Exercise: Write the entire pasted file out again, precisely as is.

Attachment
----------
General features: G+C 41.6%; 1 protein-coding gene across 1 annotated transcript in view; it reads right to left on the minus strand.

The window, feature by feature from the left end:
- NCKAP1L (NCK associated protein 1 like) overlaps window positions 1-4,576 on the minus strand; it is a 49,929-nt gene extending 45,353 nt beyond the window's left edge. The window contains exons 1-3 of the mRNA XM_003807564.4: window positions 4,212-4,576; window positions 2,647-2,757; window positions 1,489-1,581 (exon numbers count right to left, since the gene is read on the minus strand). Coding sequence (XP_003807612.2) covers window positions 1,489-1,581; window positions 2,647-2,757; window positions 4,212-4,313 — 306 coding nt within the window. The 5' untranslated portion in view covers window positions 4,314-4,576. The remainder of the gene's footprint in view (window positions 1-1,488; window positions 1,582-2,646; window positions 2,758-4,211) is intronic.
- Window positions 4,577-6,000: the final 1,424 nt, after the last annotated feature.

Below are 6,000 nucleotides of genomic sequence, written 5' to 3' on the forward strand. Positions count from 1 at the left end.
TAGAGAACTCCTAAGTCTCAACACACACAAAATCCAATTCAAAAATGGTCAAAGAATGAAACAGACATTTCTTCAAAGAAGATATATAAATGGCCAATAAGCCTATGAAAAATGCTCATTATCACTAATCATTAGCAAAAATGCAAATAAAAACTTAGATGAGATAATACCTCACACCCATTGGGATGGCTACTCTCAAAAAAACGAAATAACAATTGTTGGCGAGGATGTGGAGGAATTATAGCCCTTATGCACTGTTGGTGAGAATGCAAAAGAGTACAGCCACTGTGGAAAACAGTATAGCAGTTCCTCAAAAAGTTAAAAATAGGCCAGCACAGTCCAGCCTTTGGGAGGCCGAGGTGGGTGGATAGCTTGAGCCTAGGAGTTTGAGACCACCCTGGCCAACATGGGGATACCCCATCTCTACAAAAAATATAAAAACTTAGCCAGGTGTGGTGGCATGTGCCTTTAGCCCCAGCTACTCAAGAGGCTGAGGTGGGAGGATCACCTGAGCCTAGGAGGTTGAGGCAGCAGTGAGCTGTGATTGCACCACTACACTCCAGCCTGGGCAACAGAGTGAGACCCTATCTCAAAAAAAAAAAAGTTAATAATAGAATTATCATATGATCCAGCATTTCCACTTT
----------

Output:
General features: G+C 41.6%; 1 protein-coding gene across 1 annotated transcript in view; it reads right to left on the minus strand.

The window, feature by feature from the left end:
- NCKAP1L (NCK associated protein 1 like) overlaps window positions 1-4,576 on the minus strand; it is a 49,929-nt gene extending 45,353 nt beyond the window's left edge. The window contains exons 1-3 of the mRNA XM_003807564.4: window positions 4,212-4,576; window positions 2,647-2,757; window positions 1,489-1,581 (exon numbers count right to left, since the gene is read on the minus strand). Coding sequence (XP_003807612.2) covers window positions 1,489-1,581; window positions 2,647-2,757; window positions 4,212-4,313 — 306 coding nt within the window. The 5' untranslated portion in view covers window positions 4,314-4,576. The remainder of the gene's footprint in view (window positions 1-1,488; window positions 1,582-2,646; window positions 2,758-4,211) is intronic.
- Window positions 4,577-6,000: the final 1,424 nt, after the last annotated feature.

Below are 6,000 nucleotides of genomic sequence, written 5' to 3' on the forward strand. Positions count from 1 at the left end.
TAGAGAACTCCTAAGTCTCAACACACACAAAATCCAATTCAAAAATGGTCAAAGAATGAAACAGACATTTCTTCAAAGAAGATATATAAATGGCCAATAAGCCTATGAAAAATGCTCATTATCACTAATCATTAGCAAAAATGCAAATAAAAACTTAGATGAGATAATACCTCACACCCATTGGGATGGCTACTCTCAAAAAAACGAAATAACAATTGTTGGCGAGGATGTGGAGGAATTATAGCCCTTATGCACTGTTGGTGAGAATGCAAAAGAGTACAGCCACTGTGGAAAACAGTATAGCAGTTCCTCAAAAAGTTAAAAATAGGCCAGCACAGTCCAGCCTTTGGGAGGCCGAGGTGGGTGGATAGCTTGAGCCTAGGAGTTTGAGACCACCCTGGCCAACATGGGGATACCCCATCTCTACAAAAAATATAAAAACTTAGCCAGGTGTGGTGGCATGTGCCTTTAGCCCCAGCTACTCAAGAGGCTGAGGTGGGAGGATCACCTGAGCCTAGGAGGTTGAGGCAGCAGTGAGCTGTGATTGCACCACTACACTCCAGCCTGGGCAACAGAGTGAGACCCTATCTCAAAAAAAAAAAAGTTAATAATAGAATTATCATATGATCCAGCATTTCCACTTT